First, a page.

Bus driver Joe LeGros talks about safety with first time riders and their parents.
Hundreds of students in the Westerville City School District who will be riding a school bus for the first time this fall got a “sneak peek” at how things work during the annual First Time Riders open house, which was held at Whittier Elementary School on Saturday morning, August 1.
At the event, sponsored by the district’s Transportation Department, pupils got the opportunity to explore school buses up close, learn about safety, take a ride with their parents, participate in hands-on mechanical activities, have their faces painted by a clown, receive a balloon, and meet Buster, a talking, miniature remote-controlled school bus.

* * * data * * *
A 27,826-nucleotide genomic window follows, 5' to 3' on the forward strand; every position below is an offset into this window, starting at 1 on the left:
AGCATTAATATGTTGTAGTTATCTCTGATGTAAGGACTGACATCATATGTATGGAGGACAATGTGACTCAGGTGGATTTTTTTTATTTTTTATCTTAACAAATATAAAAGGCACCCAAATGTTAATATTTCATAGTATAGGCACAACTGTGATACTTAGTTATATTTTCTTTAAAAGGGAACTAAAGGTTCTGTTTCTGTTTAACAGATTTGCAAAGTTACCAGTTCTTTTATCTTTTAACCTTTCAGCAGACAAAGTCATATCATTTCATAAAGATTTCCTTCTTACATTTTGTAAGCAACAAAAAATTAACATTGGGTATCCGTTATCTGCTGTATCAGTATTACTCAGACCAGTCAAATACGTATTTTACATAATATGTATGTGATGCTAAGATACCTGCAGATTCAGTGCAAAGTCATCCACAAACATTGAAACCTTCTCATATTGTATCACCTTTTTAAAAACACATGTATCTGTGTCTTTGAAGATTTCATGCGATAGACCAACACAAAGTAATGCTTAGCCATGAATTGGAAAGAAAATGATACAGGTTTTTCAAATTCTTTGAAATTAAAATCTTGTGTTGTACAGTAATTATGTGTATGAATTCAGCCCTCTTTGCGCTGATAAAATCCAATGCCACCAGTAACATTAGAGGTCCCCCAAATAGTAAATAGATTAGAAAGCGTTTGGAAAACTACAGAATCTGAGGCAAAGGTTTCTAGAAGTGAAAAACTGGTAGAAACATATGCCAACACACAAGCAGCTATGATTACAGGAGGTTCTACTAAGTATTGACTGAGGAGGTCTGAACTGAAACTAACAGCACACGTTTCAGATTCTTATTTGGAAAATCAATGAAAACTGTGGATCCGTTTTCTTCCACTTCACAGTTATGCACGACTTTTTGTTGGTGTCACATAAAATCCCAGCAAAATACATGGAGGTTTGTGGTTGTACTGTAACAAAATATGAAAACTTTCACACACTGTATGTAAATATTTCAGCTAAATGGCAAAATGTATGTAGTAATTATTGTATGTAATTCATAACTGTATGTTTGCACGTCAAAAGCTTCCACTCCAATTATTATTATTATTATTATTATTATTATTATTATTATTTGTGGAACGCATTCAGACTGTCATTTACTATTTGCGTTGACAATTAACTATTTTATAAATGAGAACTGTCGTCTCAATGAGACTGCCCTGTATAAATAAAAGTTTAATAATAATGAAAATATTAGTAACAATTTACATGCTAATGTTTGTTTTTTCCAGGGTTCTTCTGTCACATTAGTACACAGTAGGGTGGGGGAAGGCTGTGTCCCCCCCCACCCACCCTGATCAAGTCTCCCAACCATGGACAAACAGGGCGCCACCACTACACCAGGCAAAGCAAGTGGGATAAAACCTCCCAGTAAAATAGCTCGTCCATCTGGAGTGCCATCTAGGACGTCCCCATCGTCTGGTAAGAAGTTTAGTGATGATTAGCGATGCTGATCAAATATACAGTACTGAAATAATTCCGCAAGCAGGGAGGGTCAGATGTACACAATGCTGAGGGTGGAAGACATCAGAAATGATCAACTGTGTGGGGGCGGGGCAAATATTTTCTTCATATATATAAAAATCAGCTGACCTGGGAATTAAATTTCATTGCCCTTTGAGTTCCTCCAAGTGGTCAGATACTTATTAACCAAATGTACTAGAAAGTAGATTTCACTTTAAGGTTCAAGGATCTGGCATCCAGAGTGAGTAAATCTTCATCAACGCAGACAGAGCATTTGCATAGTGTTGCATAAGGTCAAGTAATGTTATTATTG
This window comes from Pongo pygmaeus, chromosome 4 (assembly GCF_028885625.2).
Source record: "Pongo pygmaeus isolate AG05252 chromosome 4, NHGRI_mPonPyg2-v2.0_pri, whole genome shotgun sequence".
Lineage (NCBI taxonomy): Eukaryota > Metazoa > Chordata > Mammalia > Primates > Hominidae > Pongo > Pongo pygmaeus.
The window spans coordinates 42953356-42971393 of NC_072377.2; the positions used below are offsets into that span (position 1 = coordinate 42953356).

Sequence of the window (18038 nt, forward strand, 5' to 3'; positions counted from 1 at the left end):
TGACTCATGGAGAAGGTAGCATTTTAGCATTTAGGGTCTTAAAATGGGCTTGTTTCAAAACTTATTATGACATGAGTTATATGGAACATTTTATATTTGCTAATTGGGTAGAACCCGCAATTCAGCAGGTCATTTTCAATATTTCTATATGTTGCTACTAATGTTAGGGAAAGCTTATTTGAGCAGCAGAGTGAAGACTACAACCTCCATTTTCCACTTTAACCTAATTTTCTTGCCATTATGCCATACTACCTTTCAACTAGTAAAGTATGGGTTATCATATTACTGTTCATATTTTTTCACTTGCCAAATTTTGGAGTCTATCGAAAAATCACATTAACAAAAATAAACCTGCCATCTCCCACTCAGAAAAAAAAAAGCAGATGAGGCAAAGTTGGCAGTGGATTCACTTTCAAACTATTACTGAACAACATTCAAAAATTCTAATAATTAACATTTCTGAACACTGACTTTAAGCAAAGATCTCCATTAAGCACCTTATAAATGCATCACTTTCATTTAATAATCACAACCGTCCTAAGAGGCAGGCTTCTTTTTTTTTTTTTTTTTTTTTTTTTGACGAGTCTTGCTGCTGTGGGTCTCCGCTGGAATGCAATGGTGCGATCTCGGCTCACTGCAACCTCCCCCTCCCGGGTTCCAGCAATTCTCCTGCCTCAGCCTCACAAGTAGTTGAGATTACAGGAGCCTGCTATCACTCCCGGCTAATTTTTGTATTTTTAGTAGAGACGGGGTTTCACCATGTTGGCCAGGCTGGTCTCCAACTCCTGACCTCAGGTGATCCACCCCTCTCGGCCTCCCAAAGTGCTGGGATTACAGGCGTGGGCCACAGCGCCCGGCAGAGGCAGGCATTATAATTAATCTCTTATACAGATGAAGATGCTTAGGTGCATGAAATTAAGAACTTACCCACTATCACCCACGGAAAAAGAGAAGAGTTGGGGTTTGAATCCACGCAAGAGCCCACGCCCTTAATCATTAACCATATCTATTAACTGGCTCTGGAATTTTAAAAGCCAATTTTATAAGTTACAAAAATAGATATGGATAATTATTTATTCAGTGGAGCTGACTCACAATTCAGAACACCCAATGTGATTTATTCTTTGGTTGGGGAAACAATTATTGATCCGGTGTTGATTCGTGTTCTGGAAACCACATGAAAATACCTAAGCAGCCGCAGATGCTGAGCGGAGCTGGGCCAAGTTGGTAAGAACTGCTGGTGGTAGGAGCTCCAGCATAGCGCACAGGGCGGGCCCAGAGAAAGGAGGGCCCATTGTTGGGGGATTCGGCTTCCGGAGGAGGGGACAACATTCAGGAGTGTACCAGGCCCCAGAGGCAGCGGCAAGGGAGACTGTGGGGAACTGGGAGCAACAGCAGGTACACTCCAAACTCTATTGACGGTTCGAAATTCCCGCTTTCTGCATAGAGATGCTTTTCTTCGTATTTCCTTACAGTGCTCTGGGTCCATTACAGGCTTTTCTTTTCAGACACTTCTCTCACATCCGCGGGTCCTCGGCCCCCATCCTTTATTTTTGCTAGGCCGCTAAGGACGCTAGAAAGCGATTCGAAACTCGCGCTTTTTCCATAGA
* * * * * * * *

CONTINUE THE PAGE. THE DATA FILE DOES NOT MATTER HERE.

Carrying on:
Throughout the exhibit, “fun facts” were posted about school transportation services. Among other things, attendees learned that:
- Nationally, 450,000+ school buses transport more than 24 million students each day;
- The basic design of a school bus has not changed since 1977;
- Westerville City School buses use over 1,100 gallons of diesel fuel every school day;
- The average Westerville City School bus travels more than 12,000 miles annually; and
- School buses are equipped with brake systems that allow them to stop in shorter distances than other vehicles of comparable size/weight.
Becky Nitz and Chris Winesette, assistant managers of Transportation, were grateful for the massive turnout by community members; for perfect weather; and for staff members who participated in this important activity. The staff at Transportation looks forward to the start of school on August 13 and reminds everyone to drive carefully and slow down as children make their way back to classes, especially in school zones or when approaching a bus with flashing lights.